20 Amazing Leg of Lamb Recipes
"What do you mean he don't eat no meat? Oh, that's okay. I make lamb." Who can forget Aunt Voula's hilarious response to nephew-to-be Ian Miller's (played by John Corbett) vegetarianism in My Big Fat Greek Wedding? Despite its delicious and unique flavor, lamb does get forgotten when it comes to the daily "what's for dinner?" question. However, lamb--particularly leg of lamb--is an easy alternative to more popular meats like chicken and beef. It can be braised, roasted, grilled, slow-cooked and more, and pairs well with a variety of sides. Whether you've got an entire Greek family to entertain or not, leg of lamb is a mouthwatering choice to feed a crowd. Browse our collection of leg of lamb recipes for fresh new ways to prepare this classic cut of--yes, Aunt Voula--meat.
Umami Grilled Leg of Lamb
This impressive main is very tender and loaded with dynamic flavor. The doneness of the lamb varies depending on what part of the meat you eat from, making it perfect for a crowd with different preferences. Most grocery stores carry deboned leg of lamb in spring, but you can also ask your butcher to cut the lamb bone out of the leg and to butterfly it. If the meat is thicker than 1 inch anywhere, cut it down to size or cook it longer. Know your grill and make sure to use a thermometer.
Garlicky Roasted Lamb with Parsley-Pistacho Gremolata
Serve this delicious grilled lamb with turnips glazed with brown sugar, vinegar, and butter. Haricots verts also make a good companion. Look for a boneless, butterflied leg of lamb, preferably Colorado or Icelandic, and trim any excess fat.
Roasted Leg of Lamb with Lemon-Herb Salt
Leg of lamb is an easy, yet holiday-worthy, roast. Buzz together the flavorful salt seasoning in a food processor, and rub it onto the meat at least 12 hours before roasting. Trust an instant-read meat thermometer to ensure the lamb is the perfect rosy pink in the center.
Leg of Lamb with Olive-Wine Sauce
We call for a boneless leg of lamb for convenience and a shorter cooking time; if you'd rather use a bone-in leg, it may take an hour to reach 130°.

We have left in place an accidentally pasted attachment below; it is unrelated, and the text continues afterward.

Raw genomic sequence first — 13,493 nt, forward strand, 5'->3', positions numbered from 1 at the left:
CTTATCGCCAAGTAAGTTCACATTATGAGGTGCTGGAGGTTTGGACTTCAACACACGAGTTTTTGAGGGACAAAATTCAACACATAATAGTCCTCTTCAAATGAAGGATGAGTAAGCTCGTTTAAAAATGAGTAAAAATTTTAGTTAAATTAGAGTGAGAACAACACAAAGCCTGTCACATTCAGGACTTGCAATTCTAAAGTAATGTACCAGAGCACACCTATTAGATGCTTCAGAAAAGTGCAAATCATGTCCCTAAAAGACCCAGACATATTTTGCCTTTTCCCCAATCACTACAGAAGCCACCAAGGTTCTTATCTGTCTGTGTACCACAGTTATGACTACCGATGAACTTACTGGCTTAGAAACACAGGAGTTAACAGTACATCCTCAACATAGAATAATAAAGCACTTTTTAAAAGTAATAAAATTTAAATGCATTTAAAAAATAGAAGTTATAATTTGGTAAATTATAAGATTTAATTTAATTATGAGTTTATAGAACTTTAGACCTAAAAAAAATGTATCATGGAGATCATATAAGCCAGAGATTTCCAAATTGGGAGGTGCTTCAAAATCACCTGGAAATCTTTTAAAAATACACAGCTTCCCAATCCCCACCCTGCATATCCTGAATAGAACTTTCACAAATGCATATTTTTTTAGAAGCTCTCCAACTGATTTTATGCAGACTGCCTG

Greek-Style Slow-Grilled Leg of Lamb
Greeks prefer their lamb cooked through--as in, well done. It's not a dry, unpleasant well done, mind you, but from a long, low and slow dry heat that results in a significant (often deeply seasoned and lemony) exterior crust, and an almost fork-tender interior. The meat will shrink, but the flavors will also concentrate. Turn the lamb fairly frequently. Meat juices will stay in motion, and you'll get an evenly moist interior.
Seasoned Lamb Kebabs
Dinner's a breeze with Seasoned Lamb Kebabs on the menu. Save time by combining this recipe's bevvy of warming spices in advance, and chop veggies and store them in the fridge until it’s time to make your skewers.
Herb-Roasted Boneless Leg of Lamb
Look for a roughly 5-lb. boneless leg of lamb rolled in netting; no need to unroll and retie. Roast in the netting, and then remove it with kitchen shears.
Rosemary Grilled Leg of Lamb
Ben Ford, chef of Ford's Filling Station in Culver City, California, uses a generous hand with rosemary in this recipe to enhance the smoky flavor from the grill. He cooks the lamb on a wood-fired firepit-grill made by Cowboy Cauldron, but the recipe works beautifully with a charcoal or gas grill as well.
Garlic-and-Herb-Crusted Leg of Lamb
Roast Leg of Lamb with Almond-Mint Pesto
Mint jelly is traditional with lamb, but not everyone loves its cloying sweetness or garish color. This fresh mint pesto takes a more savory direction, and is rolled up in the lamb to flavor it as it roasts. Served with tiny peas, new potatoes, and a big butter lettuce salad, this roast is Easter worthy.
Slow-Roasted Leg of Lamb with Spring Vegetables
Hours of cooking on very low heat makes this lamb fall-off-the-bone tender, and a blast of high heat at the end crisps the surface. All you need to round out the dinner are mashed potatoes and a salad.
Braised Lamb with Herb-Scented Jus
At Haven's Kitchen in New York City, this tender braised leg of lamb might be served at a private dinner party. Chef David Mawhinny then sandwiches any extra meat and meat juices with pickled vegetables and focaccia for lunch.
Herb and Citrus Roast Leg of Lamb
It may be an intimidating protein, but if you need to feed a crowd, lamb's the way to go. Orange and lemon in the marinade make for a bright counterpoint to the earthy cumin. Stuff leftovers into pitas, and drizzle with yogurt.
Leg of lamb is a little like roast beef in that it is best served warm, but it also tastes mighty good at room temperature. Pesto alone is a classic accompaniment for grilled lamb.
Garlicky Leg of Lamb with Yogurt Sauce
Plenty of garlic, fresh rosemary, and fresh oregano perfectly season this bone-in leg of lamb roast. The homemade yogurt sauce features Greek yogurt combined with diced plum tomato, red onion, and cucumber, plus chopped fresh chives, red wine vinegar, and more garlic.
Roast Lamb with Pomegranate Sauce
Although it's budget-friendly, this dish is elegant enough for company. Serve with steamed fresh green beans.
Coffee-Braised Spoon Lamb
Spoon lamb gets its name from the texture of the meat when it's finished cooking: so tender, you can cut it with a spoon. This long, slow cooking technique benefits leg of lamb, typically a tough cut, and the acidity of the coffee offsets the richness of the meat. The sauce made from the drippings begs for polenta or potatoes.
Grilled Apricot-stuffed Leg of Lamb
Pot-Roasted Rosemary Lamb with Fingerling Potatoes
This dish works well for entertaining a crowd. Small red potatoes stand in nicely for fingerlings, if necessary. Garnish each serving with a rosemary sprig, if desired.